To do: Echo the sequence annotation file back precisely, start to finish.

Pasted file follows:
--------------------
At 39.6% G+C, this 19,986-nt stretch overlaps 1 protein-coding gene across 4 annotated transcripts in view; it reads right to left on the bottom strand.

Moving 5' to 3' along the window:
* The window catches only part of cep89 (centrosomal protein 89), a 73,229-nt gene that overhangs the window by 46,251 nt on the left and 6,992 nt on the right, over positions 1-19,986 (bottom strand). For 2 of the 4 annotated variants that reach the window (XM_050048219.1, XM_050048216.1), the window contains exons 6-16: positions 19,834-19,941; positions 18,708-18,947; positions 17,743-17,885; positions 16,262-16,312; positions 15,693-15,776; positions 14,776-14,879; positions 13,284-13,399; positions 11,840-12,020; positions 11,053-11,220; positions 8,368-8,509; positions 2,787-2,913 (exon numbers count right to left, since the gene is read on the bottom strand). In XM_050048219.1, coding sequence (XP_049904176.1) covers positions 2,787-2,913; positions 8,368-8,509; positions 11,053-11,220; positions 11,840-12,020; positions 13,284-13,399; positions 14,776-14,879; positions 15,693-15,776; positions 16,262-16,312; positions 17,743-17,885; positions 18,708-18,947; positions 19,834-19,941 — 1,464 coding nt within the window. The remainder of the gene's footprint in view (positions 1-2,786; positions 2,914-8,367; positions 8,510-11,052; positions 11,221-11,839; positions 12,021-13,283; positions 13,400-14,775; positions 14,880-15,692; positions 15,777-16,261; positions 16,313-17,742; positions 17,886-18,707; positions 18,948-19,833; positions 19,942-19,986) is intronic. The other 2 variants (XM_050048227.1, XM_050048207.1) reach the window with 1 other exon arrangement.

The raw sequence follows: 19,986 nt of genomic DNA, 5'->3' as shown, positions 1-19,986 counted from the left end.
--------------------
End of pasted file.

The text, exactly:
At 39.6% G+C, this 19,986-nt stretch overlaps 1 protein-coding gene across 4 annotated transcripts in view; it reads right to left on the bottom strand.

Moving 5' to 3' along the window:
* The window catches only part of cep89 (centrosomal protein 89), a 73,229-nt gene that overhangs the window by 46,251 nt on the left and 6,992 nt on the right, over positions 1-19,986 (bottom strand). For 2 of the 4 annotated variants that reach the window (XM_050048219.1, XM_050048216.1), the window contains exons 6-16: positions 19,834-19,941; positions 18,708-18,947; positions 17,743-17,885; positions 16,262-16,312; positions 15,693-15,776; positions 14,776-14,879; positions 13,284-13,399; positions 11,840-12,020; positions 11,053-11,220; positions 8,368-8,509; positions 2,787-2,913 (exon numbers count right to left, since the gene is read on the bottom strand). In XM_050048219.1, coding sequence (XP_049904176.1) covers positions 2,787-2,913; positions 8,368-8,509; positions 11,053-11,220; positions 11,840-12,020; positions 13,284-13,399; positions 14,776-14,879; positions 15,693-15,776; positions 16,262-16,312; positions 17,743-17,885; positions 18,708-18,947; positions 19,834-19,941 — 1,464 coding nt within the window. The remainder of the gene's footprint in view (positions 1-2,786; positions 2,914-8,367; positions 8,510-11,052; positions 11,221-11,839; positions 12,021-13,283; positions 13,400-14,775; positions 14,880-15,692; positions 15,777-16,261; positions 16,313-17,742; positions 17,886-18,707; positions 18,948-19,833; positions 19,942-19,986) is intronic. The other 2 variants (XM_050048227.1, XM_050048207.1) reach the window with 1 other exon arrangement.

The raw sequence follows: 19,986 nt of genomic DNA, 5'->3' as shown, positions 1-19,986 counted from the left end.